Yet after the bridge was finished, the king also decided that he wanted an additional square and garden in Paris to be located on the Ile de la Cite island by the original kings palace, which became the Palais de Justice.
And so he entrusted the work to Achille de Harlay, who was the chairman of parliament, with a condition that houses were to be constructed surrounding the square and would be similar to the plans drawn up for the Place Royale, such as stone and brick houses with the same facades, slate roofs, dormers and arcades.
And so, this triangular square in Paris was named Le Square de la Place Dauphine after the son of King Henri IV, who would become the future King Louis XIII, where thirty-two uniformed houses were constructed and the park was laid out with chesnut trees, which had become the popular choice.
Even though many of these houses have been completely transformed, increased in height or had their facades completely redone and one side even demolished in the 18th century after the fires during the Paris Commune, there are two Pavilions located by the Pont Neuf that connect the Ile de la Cite either side, that have remained intact and original.
Yet when King Henri IV died, his widow Marie de Medicis, who became the Regent of France, commissioned an equestrian statue of the king and this is to be seen in front of these two pavilions by the Square du Vert Galant.
Unfortunately, the original statue was destroyed during the French Revolution and even the name of the square was changed during this time to Place de Thionville. But after the monarchy was restored, a replica was produced in the early 1800s utilising the original cast and the bronze from a statue of General Louis Desaix, who was admired greatly by Napoleon Bonaparte, and in fact his name is one of those listed on the Arc de Triomphe, which is the most famous triumphal arch monument in Paris.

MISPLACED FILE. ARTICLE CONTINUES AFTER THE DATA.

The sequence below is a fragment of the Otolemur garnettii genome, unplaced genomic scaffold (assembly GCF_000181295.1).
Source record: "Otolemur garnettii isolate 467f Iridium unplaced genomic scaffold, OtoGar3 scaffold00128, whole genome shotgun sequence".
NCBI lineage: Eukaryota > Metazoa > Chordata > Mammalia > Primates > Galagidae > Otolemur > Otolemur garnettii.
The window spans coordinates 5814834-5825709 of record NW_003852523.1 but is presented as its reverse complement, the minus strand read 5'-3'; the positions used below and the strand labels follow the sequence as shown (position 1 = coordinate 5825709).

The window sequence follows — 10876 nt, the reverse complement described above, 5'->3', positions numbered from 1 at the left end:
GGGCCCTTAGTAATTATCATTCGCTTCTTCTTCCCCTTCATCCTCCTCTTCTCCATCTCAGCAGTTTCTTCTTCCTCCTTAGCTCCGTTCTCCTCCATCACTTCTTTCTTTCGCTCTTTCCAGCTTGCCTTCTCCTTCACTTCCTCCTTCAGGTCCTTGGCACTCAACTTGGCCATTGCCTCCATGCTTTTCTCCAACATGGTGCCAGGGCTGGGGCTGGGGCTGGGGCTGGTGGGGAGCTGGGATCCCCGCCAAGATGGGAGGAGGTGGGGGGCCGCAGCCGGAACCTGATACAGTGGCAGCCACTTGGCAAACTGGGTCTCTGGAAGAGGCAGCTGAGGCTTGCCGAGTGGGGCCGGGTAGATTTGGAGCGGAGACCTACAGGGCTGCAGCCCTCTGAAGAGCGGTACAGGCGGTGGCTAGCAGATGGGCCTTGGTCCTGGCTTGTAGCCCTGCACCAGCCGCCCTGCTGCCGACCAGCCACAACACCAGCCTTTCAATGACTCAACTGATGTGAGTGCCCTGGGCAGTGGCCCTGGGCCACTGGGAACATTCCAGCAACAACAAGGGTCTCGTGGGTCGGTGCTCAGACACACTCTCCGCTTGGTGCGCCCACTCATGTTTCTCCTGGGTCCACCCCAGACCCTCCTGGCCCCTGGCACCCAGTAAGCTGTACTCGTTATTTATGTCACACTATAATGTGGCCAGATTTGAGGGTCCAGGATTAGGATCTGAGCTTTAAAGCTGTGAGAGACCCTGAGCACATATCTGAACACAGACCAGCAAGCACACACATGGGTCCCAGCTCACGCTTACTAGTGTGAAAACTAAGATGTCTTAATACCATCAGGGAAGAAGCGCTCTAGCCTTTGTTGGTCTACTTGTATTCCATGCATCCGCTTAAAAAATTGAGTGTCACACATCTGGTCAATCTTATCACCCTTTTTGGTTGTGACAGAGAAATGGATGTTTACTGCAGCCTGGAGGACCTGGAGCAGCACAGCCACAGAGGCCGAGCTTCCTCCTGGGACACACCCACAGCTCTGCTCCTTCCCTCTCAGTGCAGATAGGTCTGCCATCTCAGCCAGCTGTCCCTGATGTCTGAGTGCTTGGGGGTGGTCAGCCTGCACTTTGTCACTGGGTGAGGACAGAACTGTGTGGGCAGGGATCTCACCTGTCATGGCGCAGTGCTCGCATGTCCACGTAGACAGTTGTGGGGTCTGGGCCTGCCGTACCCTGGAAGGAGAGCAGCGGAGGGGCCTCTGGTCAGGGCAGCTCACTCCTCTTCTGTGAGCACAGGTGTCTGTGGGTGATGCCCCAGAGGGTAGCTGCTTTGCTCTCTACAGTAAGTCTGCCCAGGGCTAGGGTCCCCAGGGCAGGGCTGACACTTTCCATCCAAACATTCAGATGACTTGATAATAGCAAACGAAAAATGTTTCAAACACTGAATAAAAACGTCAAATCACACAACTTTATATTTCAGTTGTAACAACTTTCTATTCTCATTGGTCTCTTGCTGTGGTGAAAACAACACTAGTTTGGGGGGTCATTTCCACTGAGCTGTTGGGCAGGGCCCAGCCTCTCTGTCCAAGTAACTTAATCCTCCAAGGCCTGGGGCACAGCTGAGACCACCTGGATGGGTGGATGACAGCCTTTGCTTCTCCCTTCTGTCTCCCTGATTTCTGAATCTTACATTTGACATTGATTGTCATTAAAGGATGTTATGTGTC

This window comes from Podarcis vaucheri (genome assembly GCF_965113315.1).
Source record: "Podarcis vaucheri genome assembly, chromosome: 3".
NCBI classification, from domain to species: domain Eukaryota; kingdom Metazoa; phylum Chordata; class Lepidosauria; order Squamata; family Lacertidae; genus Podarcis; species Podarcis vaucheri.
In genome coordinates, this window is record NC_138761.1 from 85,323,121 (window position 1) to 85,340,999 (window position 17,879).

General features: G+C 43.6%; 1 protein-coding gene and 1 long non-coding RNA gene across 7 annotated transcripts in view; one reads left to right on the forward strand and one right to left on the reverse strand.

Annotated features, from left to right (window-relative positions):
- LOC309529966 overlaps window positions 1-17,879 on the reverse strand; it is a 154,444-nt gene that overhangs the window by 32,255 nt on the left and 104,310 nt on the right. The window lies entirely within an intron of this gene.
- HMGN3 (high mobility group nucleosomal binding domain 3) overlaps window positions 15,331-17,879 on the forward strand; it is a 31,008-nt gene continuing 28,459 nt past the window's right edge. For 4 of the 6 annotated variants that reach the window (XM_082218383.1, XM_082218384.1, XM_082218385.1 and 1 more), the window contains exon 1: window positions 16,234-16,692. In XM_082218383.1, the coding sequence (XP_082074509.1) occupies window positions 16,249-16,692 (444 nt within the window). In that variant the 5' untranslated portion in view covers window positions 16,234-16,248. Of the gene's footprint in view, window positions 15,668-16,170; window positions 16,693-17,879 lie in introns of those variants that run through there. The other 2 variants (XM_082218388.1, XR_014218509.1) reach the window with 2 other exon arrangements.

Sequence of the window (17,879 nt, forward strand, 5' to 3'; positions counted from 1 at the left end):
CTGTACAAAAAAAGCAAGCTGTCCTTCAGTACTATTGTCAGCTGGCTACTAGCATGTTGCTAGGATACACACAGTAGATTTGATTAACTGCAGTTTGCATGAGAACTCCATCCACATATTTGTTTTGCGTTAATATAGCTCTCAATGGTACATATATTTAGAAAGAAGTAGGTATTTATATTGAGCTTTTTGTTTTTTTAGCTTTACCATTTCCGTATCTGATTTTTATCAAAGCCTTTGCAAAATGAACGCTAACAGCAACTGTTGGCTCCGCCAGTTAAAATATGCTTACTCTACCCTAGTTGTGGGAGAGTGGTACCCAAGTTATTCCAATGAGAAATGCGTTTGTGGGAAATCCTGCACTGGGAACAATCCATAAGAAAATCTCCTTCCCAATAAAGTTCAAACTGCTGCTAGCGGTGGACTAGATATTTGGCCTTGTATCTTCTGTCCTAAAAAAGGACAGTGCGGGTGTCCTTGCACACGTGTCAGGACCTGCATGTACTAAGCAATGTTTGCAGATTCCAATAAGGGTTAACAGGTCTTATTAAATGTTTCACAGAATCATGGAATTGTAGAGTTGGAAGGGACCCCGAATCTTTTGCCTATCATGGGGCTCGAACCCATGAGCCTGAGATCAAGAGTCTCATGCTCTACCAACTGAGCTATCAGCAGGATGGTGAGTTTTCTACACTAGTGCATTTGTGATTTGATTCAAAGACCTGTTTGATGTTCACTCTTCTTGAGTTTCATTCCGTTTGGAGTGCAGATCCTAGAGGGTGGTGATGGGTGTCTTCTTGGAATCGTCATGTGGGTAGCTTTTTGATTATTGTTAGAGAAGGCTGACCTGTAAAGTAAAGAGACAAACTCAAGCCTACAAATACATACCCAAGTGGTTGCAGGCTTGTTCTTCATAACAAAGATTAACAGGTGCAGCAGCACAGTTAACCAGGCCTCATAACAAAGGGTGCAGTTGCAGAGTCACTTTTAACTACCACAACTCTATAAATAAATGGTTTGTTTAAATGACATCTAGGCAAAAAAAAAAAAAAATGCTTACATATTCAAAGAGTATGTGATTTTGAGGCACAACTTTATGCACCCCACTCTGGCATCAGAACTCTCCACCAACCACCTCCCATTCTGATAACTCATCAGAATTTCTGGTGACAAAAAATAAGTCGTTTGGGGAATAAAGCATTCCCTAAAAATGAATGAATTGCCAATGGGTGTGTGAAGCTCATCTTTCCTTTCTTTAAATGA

About the Place Dauphine today
Officially known as Le Square de la Place Dauphine, this square in Paris opens on one side of the Palace of Justice, which is flanked by staircases and statues of lions, whereas on the other side is the equestrian statue of Henri IV.
It is shaded by numerous chestnut trees that were first introduced into parks and gardens in Paris during the 17th century and is a lovely space for a stroll by the Square du Vert Galant and where the Pon Neuf bridge intersects the Ile de la Cite.
There are plenty of benches to sit and relax in this park and square that is over 2,600 metres squared and being open every day of the year, it is also accessible to the disabled and wheelchair users.
You will also find that there are some restaurants in Paris with lovely terraces that are located close by, plus it is a lovely place to enjoy watching the boats going up and down the River Seine, or play a game of petanque, which is also known as French boules.
Access to Le Square de la Place Dauphine
Located on the Ile de la Cite in the 1st Arrondissement, you will be within walking distance of many different tourist attractions in Paris such as the Sainte Chapelle, the impressive Notre Dame Cathedral and the former palace turned prison called La Conciergerie, where Marie Antionette was held prior to her fate at the Place de la Concorde.
Being open all year round with wheelchair access, you can of course get to the Place Dauphine via the Pont Neuf bridge, yet the nearest Metro stations are the Cite stop or the Pont Neuf stop and you would need either line 4 or 7.
There are also Paris buses along with the Batobus water bus that stop close by, as do many of the tours in Paris, so there are numerous different types of public transport you can utilise to access this island, that has a history of Paris dating back to when it was known as Lutetia.
More information on Place Dauphine square
- Photos of Place Dauphine Square
Le Square de la Place Dauphine
Ile de la Cite
Ile de France
Tourist attractions close by
- River Seine
- Pont Neuf
- Equestrian Statue King Henri IV
- Square du Vert Galant
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Le Square de la Place Dauphine Square in Paris France
The Place dauphine is a historical square in Paris named after the son of King Henri IV, which is located on the Ile de la Cite and was constructed while the Place des Vosges was being constructed and after the Pont Neuf Bridge had been built over the River Seine.
A bit of history..
Originally King Henri II wanted a new bridge constructed at the tip of the Ile de la Cite island located in the River Seine, however, the first stone was only laid by King Henri III several years later, but was only completed under the reign of King Henri IV at the start of the 1600s.
During the time that the Pont Neuf, which is now the oldest bridge in Paris was nearing completion, a major task of constructing the Place Royale square was also started under the orders of King Henri IV, although this square today is now known as the Place des Vosges.